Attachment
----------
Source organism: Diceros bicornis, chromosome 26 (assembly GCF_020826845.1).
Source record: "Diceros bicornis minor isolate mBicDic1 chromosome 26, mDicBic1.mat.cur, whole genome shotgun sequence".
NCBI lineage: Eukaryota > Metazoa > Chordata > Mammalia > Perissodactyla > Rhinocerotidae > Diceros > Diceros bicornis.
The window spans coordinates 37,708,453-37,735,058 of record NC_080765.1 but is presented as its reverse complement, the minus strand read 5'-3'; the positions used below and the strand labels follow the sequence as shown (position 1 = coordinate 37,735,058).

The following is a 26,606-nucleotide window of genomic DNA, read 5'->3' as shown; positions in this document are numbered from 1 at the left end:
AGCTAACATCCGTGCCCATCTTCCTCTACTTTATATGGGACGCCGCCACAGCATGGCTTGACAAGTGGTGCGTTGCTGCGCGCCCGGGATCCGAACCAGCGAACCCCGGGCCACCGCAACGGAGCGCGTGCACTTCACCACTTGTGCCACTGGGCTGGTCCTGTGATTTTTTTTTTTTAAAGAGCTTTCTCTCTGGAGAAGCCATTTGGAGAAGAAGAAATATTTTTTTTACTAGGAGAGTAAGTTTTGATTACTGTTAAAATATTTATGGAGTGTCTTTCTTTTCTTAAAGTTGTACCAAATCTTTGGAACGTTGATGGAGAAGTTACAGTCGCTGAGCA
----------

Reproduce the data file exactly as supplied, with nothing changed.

Source organism: Diceros bicornis, chromosome 26 (assembly GCF_020826845.1).
Source record: "Diceros bicornis minor isolate mBicDic1 chromosome 26, mDicBic1.mat.cur, whole genome shotgun sequence".
NCBI lineage: Eukaryota > Metazoa > Chordata > Mammalia > Perissodactyla > Rhinocerotidae > Diceros > Diceros bicornis.
The window spans coordinates 37,708,453-37,735,058 of record NC_080765.1 but is presented as its reverse complement, the minus strand read 5'-3'; the positions used below and the strand labels follow the sequence as shown (position 1 = coordinate 37,735,058).

The following is a 26,606-nucleotide window of genomic DNA, read 5'->3' as shown; positions in this document are numbered from 1 at the left end:
AGCTAACATCCGTGCCCATCTTCCTCTACTTTATATGGGACGCCGCCACAGCATGGCTTGACAAGTGGTGCGTTGCTGCGCGCCCGGGATCCGAACCAGCGAACCCCGGGCCACCGCAACGGAGCGCGTGCACTTCACCACTTGTGCCACTGGGCTGGTCCTGTGATTTTTTTTTTTTAAAGAGCTTTCTCTCTGGAGAAGCCATTTGGAGAAGAAGAAATATTTTTTTTACTAGGAGAGTAAGTTTTGATTACTGTTAAAATATTTATGGAGTGTCTTTCTTTTCTTAAAGTTGTACCAAATCTTTGGAACGTTGATGGAGAAGTTACAGTCGCTGAGCA